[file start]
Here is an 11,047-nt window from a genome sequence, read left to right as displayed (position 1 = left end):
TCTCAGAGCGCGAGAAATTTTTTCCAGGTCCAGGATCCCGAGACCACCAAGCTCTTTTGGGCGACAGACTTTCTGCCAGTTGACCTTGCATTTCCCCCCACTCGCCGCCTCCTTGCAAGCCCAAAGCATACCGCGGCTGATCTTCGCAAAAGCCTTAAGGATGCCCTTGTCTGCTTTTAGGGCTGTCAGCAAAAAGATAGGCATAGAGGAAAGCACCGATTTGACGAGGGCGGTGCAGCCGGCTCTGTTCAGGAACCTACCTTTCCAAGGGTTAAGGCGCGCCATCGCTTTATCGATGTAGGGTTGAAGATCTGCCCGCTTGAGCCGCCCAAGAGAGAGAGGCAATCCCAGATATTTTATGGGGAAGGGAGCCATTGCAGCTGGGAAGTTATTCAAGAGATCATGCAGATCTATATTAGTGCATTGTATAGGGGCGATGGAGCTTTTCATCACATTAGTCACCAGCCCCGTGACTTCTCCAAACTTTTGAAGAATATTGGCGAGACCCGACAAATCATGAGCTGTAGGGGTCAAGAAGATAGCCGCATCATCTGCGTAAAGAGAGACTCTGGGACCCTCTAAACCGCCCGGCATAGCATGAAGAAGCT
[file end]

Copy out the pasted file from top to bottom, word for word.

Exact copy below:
Here is an 11,047-nt window from a genome sequence, read left to right as displayed (position 1 = left end):
TCTCAGAGCGCGAGAAATTTTTTCCAGGTCCAGGATCCCGAGACCACCAAGCTCTTTTGGGCGACAGACTTTCTGCCAGTTGACCTTGCATTTCCCCCCACTCGCCGCCTCCTTGCAAGCCCAAAGCATACCGCGGCTGATCTTCGCAAAAGCCTTAAGGATGCCCTTGTCTGCTTTTAGGGCTGTCAGCAAAAAGATAGGCATAGAGGAAAGCACCGATTTGACGAGGGCGGTGCAGCCGGCTCTGTTCAGGAACCTACCTTTCCAAGGGTTAAGGCGCGCCATCGCTTTATCGATGTAGGGTTGAAGATCTGCCCGCTTGAGCCGCCCAAGAGAGAGAGGCAATCCCAGATATTTTATGGGGAAGGGAGCCATTGCAGCTGGGAAGTTATTCAAGAGATCATGCAGATCTATATTAGTGCATTGTATAGGGGCGATGGAGCTTTTCATCACATTAGTCACCAGCCCCGTGACTTCTCCAAACTTTTGAAGAATATTGGCGAGACCCGACAAATCATGAGCTGTAGGGGTCAAGAAGATAGCCGCATCATCTGCGTAAAGAGAGACTCTGGGACCCTCTAAACCGCCCGGCATAGCATGAAGAAGCT